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Active and passive voice

Level: beginner

Transitive verbs have both active and passive forms:

active   passive
The hunter killed the lion. > The lion was killed by the hunter.
Someone has cleaned the windows. > The windows have been cleaned.

Passive forms are made up of the verb be with a past participle:

  be past participle  
English is spoken all over the world.
The windows have been cleaned.  
Lunch was being served.  
The work will be finished soon.
They might have been invited to the party.

If we want to show the person or thing doing the action, we use by:

She was attacked by a dangerous dog.
The money was stolen by her husband.

Active and passive voice 1


Active and passive voice 2


Active and passive voice 3


Level: intermediate

The passive infinitive is made up of to be with a past participle:

The doors are going to be locked at ten o'clock.
You shouldn't have done that. You ought to be punished.

We sometimes use the verb get with a past participle to form the passive:

Be careful with that glass. It might get broken.
Peter got hurt in a crash.

We can use the indirect object as the subject of a passive verb:

active   passive
I gave him a book for his birthday. > He was given a book for his birthday.
Someone sent her a cheque for a thousand euros. >

She was sent a cheque for a thousand euros.

We can use phrasal verbs in the passive: 

active   passive
They called off the meeting. > The meeting was called off.
His grandmother looked after him. > He was looked after by his grandmother.
They will send him away to school. > He will be sent away to school.
Active and passive voice 4


Active and passive voice 5


Level: advanced

Some verbs which are very frequently used in the passive are followed by the to-infinitive:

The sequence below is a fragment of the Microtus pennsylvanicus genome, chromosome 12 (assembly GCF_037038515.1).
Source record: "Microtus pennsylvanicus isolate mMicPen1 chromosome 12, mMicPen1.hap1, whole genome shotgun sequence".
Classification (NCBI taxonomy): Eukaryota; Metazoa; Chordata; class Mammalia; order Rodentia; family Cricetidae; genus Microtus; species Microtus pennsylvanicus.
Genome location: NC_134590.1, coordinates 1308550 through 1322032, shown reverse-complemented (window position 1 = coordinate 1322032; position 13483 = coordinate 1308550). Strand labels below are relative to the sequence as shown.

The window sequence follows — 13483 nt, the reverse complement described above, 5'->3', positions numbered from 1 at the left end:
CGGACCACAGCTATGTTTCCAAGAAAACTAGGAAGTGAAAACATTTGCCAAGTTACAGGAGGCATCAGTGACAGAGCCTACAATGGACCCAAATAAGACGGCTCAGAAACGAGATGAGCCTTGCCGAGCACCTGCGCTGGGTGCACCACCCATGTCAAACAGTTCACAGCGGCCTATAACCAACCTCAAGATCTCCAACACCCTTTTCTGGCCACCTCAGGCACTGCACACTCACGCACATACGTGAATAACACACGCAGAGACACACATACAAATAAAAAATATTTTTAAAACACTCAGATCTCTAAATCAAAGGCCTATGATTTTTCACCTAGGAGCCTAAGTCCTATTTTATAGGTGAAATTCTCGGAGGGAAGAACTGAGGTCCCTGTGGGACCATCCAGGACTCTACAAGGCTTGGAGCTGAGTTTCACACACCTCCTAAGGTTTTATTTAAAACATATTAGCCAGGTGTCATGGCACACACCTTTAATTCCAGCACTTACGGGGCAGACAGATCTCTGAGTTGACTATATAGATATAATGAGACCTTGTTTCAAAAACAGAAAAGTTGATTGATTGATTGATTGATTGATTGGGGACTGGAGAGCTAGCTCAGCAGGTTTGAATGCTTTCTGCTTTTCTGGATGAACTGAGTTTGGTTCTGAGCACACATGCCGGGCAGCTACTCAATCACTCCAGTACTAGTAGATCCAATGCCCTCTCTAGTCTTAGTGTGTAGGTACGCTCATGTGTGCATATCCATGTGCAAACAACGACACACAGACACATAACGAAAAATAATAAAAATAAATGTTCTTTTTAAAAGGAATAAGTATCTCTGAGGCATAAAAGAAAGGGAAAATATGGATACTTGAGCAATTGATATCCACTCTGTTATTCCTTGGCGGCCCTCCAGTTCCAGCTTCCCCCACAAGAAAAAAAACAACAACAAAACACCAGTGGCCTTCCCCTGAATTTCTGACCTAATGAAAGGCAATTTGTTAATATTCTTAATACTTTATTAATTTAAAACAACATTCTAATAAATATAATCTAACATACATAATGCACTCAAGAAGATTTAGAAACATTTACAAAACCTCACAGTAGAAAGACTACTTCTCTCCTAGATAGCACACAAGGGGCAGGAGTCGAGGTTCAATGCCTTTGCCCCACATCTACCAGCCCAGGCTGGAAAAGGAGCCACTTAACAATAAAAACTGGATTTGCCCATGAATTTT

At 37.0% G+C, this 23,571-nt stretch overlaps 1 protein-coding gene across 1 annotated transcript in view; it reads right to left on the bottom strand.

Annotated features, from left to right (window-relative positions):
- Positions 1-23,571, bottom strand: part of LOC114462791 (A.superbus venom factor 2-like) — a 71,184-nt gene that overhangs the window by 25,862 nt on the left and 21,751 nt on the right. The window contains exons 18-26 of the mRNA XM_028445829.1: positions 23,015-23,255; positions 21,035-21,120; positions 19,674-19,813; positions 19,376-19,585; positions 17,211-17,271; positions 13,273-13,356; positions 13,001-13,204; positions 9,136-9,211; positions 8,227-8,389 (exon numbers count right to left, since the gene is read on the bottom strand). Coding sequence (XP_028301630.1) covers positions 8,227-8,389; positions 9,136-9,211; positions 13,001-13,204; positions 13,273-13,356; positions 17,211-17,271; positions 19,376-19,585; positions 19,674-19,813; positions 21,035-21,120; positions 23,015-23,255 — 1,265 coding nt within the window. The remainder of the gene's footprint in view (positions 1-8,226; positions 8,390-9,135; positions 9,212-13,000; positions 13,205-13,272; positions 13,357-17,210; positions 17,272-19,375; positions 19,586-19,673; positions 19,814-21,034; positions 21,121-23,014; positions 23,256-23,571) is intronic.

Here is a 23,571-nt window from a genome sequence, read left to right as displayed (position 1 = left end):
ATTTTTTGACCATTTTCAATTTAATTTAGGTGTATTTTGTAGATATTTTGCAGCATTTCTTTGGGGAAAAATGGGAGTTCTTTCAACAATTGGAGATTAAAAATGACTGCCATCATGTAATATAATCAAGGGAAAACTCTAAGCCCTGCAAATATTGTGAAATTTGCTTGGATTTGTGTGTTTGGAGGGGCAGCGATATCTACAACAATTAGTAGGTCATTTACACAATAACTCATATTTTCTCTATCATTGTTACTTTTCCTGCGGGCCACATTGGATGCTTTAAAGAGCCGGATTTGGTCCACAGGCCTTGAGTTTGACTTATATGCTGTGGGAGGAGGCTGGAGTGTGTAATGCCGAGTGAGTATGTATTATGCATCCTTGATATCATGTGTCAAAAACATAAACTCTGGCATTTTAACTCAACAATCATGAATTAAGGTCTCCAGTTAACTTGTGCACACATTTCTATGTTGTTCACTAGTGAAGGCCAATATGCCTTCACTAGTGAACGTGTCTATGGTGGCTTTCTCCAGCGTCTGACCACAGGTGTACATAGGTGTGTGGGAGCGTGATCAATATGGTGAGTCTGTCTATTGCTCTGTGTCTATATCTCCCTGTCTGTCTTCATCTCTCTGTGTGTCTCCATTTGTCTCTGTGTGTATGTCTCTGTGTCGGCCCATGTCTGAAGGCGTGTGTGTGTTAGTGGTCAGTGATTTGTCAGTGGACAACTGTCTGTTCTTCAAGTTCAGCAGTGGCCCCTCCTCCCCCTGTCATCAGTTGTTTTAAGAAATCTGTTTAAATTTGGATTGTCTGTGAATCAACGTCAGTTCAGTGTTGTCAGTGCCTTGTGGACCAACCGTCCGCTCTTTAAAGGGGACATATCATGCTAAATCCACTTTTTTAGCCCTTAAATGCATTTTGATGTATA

be supposed to be expected to be asked to be told to
be scheduled to be allowed to be invited to be ordered to

John has been asked to make a speech at the meeting.
You are supposed to wear a uniform.
The meeting is scheduled to start at seven.

Active and passive voice 6


Active and passive voice 7



John has been asked to get dressed by the staff. "You are supposed to wear a cloth in public. Hurry up! The meaning is scheduled to start soon." ;)


1. This is to inform you that below mentioned employee's cab delayed in arriving office at standard time. (Verb delay intransitive) past indefinite tense

2. This is to inform you that below mentioned employee's cab was
delayed in arriving office at standard time.( Here, Delayed as an adjective) simple past sentence

Both the sentences are correct when I use the word delay as an adjective and verb (intransitive) in the context?

Hello Rsb,

'delay' is a transitive verb, so I'm afraid the first sentence is not correct. If you look up the word in the dictionary, you'll see some useful example sentences.

The second sentence is a bit awkward in standard British English, but its use of 'delayed' is correct.

All the best,


The LearnEnglish Team

Sir ,
But in dictionary 'delay' is described as an ergative verb.

And can I use "to arrive office" in place of 'in arriving office'?

This is to inform you that employee's cab was delayed/late to arrive/reach office at standard time.

Hi Rsb,

Actually, delay has several meanings! For the meaning of 'to make something late', it's only transitive (see the second meaning of delay in the Cambridge Dictionary). It's not intransitive or ergative for this meaning.

About the arrive phrase, it should be: The employee's cab was delayed (in) arriving at the office. You can use it with or without in. It has the same meaning.

Using 'to + verb' (to arrive at the office) doesn't work here, unless you want to show the purpose of the delay (e.g. The event was delayed, to give us more time to prepare).


The LearnEnglish Team


Cab was late .

Can we use 'delay' in place of late?
Cab was delay

Hi Rsb,

Delay is a noun and a verb but not an adjective, so we should use the -ed form here: The cab was delayed.

Best wishes,


The LearnEnglish Team

How delayed is noun here sir?

It is not behaving like an adjective describing the cab noun

Hello Rsb,

I just wanted to point out that Jonathan didn't say that 'delayed' is a noun -- he said that 'delay' is a noun. In this sentence, 'delayed' is an adjective.

All the best,


The LearnEnglish Team

Can't we write "cab was delay"?

What kind a noun is delay?